Author-Illustrator Spotlight: Antoinette Portis

© Antoinette Portis

Nov 22, 2014

Today we feature Antoinette Portis, author-illustrator of a number of picture books, including the best-selling NOT A BOX and NOT A STICK. Be sure to enter her giveaway of her latest book, FROODLE.






Tell us about your background and how you came to write and illustrate picture books.

I told my 5th grade teacher I wanted to write and illustrate children’s books when I grew up. My best friend and I vowed to each make a book in the next year. She handed me hers a few years later, but it took me a few decades longer to keep up my end of the deal.

In high school, I wanted to be a poet, but I chickened out after a poetry teacher my first year of college told us being a poet was a doomed career. I chose art instead, because, hey, no problem making a living as a video performance artist.

Needless to say, after graduating from UCLA art school, I had to find a way to support myself. Graphic design made sense—I could be creative and still make living at the same time. I segued from there into advertising. Making TV commercials was really fun for a while. But once I had a baby, I wanted more time at home, so I started freelancing and ended up at Disney Consumer Products. I took a 3-day gig that ended up being an almost 9-year career. But as I moved up the corporate ladder, my job got less and less creative and less and less aligned with my nature. So I left. I wanted to write and draw. It was time to make picture books.

Your stories are so imaginative and graphically striking. What inspired you to write NOT A STICK and NOT A BOX? 

My writing teacher, Barbara Bottner encouraged us to write about something that mattered to us when we were children. I have really strong memories of imaginative play with my siblings and the neighborhood kids. Building blanket forts, sword fighting with sticks, self-sufficiently entertaining ourselves on weekends and over the summer months. It's a powerful thing to be able to get lost in play, to have your imagination take over.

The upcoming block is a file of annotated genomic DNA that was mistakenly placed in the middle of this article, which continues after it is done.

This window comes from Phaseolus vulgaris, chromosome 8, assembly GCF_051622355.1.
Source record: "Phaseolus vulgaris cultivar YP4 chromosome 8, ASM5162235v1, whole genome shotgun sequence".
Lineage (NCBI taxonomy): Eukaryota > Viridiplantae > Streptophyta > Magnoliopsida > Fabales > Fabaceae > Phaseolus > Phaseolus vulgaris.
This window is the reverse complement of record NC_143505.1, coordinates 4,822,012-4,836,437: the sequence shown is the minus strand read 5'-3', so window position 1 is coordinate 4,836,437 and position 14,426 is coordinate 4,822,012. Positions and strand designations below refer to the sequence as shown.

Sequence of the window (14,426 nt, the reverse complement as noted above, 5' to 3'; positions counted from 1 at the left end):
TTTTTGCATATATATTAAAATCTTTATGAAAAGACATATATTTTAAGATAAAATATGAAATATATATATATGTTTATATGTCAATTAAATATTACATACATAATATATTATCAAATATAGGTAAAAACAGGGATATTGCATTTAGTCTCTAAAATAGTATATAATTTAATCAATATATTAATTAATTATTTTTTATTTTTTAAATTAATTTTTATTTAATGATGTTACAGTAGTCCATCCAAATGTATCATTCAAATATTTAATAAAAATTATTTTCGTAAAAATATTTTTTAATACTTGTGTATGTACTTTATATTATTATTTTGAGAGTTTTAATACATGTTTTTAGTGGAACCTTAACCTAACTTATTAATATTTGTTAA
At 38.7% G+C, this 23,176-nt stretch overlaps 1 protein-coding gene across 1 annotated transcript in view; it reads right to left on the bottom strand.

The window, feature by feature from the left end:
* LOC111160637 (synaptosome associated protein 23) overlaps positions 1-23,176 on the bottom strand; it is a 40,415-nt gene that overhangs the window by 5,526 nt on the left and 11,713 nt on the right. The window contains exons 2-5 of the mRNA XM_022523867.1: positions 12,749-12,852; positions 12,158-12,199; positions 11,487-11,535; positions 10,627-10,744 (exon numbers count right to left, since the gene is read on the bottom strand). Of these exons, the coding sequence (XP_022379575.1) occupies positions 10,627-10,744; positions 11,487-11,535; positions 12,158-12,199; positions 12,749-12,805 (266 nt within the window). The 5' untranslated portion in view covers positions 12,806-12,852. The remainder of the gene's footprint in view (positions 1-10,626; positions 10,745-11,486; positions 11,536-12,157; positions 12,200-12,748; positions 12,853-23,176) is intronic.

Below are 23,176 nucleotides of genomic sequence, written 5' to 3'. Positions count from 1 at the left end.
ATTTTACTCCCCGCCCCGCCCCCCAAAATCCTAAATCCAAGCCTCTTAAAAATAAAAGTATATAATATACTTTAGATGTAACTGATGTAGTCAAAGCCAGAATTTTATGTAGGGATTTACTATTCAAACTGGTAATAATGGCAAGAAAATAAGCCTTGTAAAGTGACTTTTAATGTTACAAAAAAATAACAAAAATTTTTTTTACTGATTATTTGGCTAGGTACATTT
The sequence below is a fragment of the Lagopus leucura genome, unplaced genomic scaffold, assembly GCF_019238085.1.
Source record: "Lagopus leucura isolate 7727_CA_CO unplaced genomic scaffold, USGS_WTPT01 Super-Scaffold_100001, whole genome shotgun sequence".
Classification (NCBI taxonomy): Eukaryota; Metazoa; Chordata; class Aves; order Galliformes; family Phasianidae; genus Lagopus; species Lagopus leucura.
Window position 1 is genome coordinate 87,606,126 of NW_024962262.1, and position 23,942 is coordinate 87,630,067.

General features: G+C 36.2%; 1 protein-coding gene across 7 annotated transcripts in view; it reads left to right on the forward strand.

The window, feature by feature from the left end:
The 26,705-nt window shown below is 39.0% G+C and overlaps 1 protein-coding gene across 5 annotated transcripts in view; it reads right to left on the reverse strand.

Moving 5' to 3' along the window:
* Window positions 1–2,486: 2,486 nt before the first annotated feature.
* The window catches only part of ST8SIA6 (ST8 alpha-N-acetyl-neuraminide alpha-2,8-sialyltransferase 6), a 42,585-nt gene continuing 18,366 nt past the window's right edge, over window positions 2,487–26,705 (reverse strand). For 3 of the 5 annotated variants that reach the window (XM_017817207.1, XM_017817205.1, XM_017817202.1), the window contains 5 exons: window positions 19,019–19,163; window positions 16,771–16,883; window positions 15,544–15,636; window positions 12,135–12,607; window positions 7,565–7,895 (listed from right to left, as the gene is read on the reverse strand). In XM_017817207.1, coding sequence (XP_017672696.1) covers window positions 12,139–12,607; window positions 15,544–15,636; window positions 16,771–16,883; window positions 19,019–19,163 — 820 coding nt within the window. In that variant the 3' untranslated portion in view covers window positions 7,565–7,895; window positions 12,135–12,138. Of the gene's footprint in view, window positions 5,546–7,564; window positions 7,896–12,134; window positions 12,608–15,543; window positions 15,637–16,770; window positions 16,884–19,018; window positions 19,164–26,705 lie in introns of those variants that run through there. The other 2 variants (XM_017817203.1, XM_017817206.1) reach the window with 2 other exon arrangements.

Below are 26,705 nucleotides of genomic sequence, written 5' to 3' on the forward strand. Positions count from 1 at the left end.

I had a vivid memory of sitting in my childhood driveway with my brother, in a cardboard-box train we'd made (we were really proud of the fact that we'd made headlights for the engine out of tin can lids). We sat in our boxes and made train noises and it felt real: we were in a train barreling along a mountain's edge, about to head into a tunnel (that happened to be our garage). I wanted to write about that feeling of being completely transported.  

Part of the equation was picturing the scene from a mom’s point of view: "What are those kids doing sitting around in boxes?" I liked the tension between what an adult sees and what a kid is imagining. So the book took the form of a dialog between a stubborn imaginer and a dogged realist.



As for the look of NOT A STICK and NOT A BOX, I spent a lot of years as a designer and art director, so I was going for strong, clean design.

Tell us about your most recent book, FROODLE. As you can tell from our banner (www.kidlit411.com), we have a soft spot for birds hanging out on wires. Can you describe your illustration process for this book? 

I wrote the text in 2005. It was called NOT A PEEP. I thought it was funny to use "not" in the title in a completely different context than my first two books. But the book went through several iterations before it became FROODLE and landed at Neal Porter's Roaring Brook imprint in 2012.


© Antoinette Portis

Every book is an experiment. I'm never sure, starting out, what the illustrations are going to look like or what my process will be. The unfoldment is a surprise. Basically, I start out with pencil drawings. I scan them, adjust them, and then add the color in Photoshop. For FROODLE, I made textures with sponges, dry brushes, rollers, vine charcoal, stamps made from erasers, etc. The loofah from my bathroom is now dyed black with india ink.

When I was taking photography in art school, I was really into Lewis Baltz's photos of suburbia. I knew I wanted FROODLE to take place in a suburban neighborhood, so I used my Baltz-inspired art school photos as reference. 



© Antoinette Portis

I had a great time experimenting on FROODLE. Making these illos was less stressful than usual—maybe I just like drawing birds. (Maybe I should only do books starring birds…hmmmm.)

What projects are you working on now?

WAIT, another book from Roaring Brook/Neal Porter, is coming out next July.